this one,

      Our global simulations indicate that a decrease in ionization rate
      associated with galactic cosmic ray flux change from solar minimum to solar maximum
      reduces annual mean nucleation rates, number concentration of condensation nuclei larger
      than 10 nm (CN10), and number concentrations of CCN at water supersaturation ratio of 0.8%
      (CCN0.8) and 0.2% (CCN0.2) in the lower troposphere by 6.8%, 1.36%, 0.74%, and 0.43%,
      respectively.

      this one,

      Our non-linear model of the land air temperature (T)—driven by the measured Arosa total ozone (TOZ)—explains 75% of total variability of Earth’s T variations during the period 1926–2011. We have analysed also the factors which could influence the TOZ variability and found that the strongest impact belongs to the multi-decadal variations of galactic cosmic rays.

      this one,

      We have studied conditions in interplanetary space, which can have an influence on galactic cosmic ray (CR) and climate change…We show that long-term Dst variations in these solar cycles were correlated with the cosmic ray count rate and can be used for study of CR variations. Global temperature variations in connection with evolution of Dst index and CR variations is discussed.

      and the list goes on. I don’t think I cited one person on the list you cited of “some people” that I might recognize. I also think I only cited credible journals.

      For further info about what I think is a more balanced and correct view about climate change, see Hypothesis 2a of this paper.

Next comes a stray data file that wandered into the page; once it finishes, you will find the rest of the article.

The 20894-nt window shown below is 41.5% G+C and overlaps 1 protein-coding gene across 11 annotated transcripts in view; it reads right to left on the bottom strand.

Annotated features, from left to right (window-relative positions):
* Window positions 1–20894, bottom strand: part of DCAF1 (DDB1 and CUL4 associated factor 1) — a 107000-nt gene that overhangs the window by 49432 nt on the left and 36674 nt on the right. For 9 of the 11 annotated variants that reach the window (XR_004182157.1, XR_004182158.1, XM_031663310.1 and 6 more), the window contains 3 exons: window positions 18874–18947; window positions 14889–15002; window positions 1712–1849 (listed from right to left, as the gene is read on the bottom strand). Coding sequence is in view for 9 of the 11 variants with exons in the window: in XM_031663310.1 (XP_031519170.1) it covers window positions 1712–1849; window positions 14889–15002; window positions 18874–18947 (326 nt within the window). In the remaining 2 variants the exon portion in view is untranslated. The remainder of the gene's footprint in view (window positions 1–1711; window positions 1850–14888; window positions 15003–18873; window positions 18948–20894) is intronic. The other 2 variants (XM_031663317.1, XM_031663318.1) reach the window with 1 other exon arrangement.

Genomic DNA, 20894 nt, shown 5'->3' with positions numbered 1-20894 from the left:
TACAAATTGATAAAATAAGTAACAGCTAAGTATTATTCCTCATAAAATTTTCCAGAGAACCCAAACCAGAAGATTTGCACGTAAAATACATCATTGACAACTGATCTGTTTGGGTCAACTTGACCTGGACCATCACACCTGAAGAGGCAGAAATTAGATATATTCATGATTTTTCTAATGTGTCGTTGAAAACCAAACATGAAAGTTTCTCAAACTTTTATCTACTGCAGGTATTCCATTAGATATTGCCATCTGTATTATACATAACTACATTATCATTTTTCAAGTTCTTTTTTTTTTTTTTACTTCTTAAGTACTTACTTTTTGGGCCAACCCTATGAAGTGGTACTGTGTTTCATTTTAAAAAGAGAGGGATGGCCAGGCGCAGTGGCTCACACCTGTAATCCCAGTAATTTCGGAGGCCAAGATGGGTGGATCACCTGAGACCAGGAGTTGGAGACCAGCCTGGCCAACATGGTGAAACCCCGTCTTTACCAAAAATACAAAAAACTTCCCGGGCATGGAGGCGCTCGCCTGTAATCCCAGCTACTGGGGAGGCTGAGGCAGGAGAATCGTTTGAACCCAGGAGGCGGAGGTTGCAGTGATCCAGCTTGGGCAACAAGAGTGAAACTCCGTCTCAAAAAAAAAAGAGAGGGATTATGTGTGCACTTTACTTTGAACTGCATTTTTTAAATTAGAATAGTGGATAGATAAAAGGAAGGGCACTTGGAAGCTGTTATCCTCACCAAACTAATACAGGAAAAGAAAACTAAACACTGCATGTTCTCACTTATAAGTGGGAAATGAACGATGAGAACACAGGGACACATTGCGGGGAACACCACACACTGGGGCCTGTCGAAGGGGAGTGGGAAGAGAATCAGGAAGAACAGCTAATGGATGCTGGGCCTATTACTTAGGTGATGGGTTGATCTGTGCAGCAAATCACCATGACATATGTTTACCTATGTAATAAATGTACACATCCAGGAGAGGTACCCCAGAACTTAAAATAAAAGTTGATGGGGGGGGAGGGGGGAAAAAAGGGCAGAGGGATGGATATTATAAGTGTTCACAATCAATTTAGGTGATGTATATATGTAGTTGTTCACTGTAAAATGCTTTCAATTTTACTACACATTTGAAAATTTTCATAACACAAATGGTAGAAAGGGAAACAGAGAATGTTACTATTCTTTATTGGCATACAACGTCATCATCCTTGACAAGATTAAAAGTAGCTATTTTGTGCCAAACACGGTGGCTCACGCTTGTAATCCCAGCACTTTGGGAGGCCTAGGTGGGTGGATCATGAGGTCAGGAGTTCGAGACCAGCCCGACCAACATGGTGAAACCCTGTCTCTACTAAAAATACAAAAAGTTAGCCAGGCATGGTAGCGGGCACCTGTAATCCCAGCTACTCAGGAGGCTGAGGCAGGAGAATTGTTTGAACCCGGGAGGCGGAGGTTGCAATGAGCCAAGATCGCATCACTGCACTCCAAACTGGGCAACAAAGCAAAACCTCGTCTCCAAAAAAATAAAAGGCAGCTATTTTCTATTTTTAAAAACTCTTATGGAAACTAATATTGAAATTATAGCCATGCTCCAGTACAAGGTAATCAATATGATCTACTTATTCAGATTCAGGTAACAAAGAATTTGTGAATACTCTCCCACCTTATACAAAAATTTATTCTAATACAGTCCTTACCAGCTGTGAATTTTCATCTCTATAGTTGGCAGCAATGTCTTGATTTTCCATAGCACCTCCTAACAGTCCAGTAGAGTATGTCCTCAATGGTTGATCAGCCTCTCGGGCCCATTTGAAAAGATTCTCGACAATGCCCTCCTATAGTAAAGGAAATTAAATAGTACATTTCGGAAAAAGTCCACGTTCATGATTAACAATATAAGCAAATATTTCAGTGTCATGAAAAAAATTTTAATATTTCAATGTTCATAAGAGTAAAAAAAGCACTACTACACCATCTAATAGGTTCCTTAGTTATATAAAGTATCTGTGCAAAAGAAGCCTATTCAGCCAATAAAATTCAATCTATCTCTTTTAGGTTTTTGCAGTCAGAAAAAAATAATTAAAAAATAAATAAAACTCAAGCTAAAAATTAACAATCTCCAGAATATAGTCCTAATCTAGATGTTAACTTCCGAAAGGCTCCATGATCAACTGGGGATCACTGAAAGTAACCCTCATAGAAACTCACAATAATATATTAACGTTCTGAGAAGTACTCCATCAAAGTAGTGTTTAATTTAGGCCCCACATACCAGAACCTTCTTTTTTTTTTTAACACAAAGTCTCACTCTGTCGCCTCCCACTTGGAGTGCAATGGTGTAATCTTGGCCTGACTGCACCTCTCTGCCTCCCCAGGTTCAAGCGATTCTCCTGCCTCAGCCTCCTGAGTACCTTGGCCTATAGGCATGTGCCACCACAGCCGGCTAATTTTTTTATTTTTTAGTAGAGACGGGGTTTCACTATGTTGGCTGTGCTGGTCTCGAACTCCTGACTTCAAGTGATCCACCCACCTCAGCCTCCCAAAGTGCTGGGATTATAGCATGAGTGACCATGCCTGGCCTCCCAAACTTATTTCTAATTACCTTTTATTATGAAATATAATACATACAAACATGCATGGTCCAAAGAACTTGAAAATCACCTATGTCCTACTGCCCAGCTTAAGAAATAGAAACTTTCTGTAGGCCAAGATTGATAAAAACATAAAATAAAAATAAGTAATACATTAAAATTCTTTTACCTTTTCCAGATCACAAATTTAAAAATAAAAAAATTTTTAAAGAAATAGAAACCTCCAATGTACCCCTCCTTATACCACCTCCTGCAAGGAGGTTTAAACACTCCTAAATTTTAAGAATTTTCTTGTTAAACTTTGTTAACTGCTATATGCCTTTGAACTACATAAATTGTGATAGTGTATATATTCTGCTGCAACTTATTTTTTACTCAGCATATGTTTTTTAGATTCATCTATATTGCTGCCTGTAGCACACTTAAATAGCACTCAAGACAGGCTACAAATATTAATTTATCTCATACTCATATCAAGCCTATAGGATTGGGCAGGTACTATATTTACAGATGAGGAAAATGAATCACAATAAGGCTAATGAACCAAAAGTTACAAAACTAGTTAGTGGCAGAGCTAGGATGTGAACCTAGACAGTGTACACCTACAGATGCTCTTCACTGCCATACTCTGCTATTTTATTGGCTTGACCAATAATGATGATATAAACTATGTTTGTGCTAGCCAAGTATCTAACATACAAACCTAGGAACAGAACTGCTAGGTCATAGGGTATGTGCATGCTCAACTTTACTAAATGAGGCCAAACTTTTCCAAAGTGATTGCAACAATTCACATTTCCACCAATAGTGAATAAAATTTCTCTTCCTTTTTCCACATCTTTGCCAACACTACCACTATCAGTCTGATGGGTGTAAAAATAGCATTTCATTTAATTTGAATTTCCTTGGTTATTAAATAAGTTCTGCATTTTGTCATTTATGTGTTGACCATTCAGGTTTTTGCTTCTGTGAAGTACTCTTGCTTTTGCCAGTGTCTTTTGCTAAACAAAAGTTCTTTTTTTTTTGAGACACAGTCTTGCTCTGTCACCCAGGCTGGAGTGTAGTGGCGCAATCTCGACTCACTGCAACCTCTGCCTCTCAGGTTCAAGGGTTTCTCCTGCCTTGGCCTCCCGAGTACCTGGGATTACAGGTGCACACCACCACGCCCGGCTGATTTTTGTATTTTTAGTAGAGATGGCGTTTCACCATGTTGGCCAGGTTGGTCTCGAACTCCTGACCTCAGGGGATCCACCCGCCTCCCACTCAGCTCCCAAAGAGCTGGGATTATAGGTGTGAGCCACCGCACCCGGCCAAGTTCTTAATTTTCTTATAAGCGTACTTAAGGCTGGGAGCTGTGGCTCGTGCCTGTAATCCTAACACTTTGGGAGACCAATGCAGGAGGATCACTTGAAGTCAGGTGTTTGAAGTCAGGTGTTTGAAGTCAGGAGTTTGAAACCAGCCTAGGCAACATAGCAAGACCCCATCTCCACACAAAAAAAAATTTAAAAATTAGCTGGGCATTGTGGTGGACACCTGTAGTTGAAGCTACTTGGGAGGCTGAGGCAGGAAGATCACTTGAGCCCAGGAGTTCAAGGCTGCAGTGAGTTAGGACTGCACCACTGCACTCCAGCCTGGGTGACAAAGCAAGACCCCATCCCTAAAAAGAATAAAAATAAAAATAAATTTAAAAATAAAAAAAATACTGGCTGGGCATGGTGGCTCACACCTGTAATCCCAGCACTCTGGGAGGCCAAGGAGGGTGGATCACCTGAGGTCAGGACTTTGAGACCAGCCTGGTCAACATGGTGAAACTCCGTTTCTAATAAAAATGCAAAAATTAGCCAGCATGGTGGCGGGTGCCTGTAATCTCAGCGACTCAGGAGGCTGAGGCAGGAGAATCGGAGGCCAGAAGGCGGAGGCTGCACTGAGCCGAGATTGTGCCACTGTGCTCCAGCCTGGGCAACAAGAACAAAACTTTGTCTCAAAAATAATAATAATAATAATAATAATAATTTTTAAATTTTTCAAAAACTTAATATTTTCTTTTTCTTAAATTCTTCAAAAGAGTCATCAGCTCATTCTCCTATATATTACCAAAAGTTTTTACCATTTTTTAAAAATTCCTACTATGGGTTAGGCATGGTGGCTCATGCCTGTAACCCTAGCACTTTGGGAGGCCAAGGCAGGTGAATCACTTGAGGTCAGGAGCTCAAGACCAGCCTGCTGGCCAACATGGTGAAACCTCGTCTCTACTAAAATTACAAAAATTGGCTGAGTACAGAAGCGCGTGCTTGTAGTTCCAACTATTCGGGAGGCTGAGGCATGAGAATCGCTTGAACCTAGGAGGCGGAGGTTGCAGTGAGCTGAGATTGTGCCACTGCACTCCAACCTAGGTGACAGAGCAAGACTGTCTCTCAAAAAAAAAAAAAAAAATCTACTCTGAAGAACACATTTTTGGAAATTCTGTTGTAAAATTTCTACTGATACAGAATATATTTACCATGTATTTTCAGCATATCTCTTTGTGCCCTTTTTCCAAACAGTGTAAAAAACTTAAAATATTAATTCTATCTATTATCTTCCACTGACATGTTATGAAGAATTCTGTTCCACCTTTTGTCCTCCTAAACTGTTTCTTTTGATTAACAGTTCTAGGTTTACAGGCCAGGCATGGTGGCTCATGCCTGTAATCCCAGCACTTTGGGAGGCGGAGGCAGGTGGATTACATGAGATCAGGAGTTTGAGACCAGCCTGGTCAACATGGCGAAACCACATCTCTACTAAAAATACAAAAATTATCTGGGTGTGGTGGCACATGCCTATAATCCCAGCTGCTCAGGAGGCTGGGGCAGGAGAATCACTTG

• John MAshey says:

        1) Cosmic rays
        It’s not enough to have a hypothesis and some correlations, one must do detection and attribution and quantify the effects.

        Skeptical Science #14 is What’s the link between cosmic rays and climate change?

        Anyone serous about this would have at least the PDF of IPCC AR5 WG I “IPCC”) handy

        IPCC has 91 hits for “cosmic ray”, it’s hardly ignored.
        See especially section 7.4.6, which ends:
        “Correlations between cosmic ray flux and observed aerosol or cloud properties are weak and local at best, and do not prove to be robust on the regional or global scale. Although there is some evidence that ionization from cosmic rays may enhance aerosol nucleation in the free troposphere, there is medium evidence and high agreement that the cosmic ray-ionization mechanism is too weak to influence global concentrations of CCN or droplets or their change over the last century or during a solar cycle in any climatically significant way.”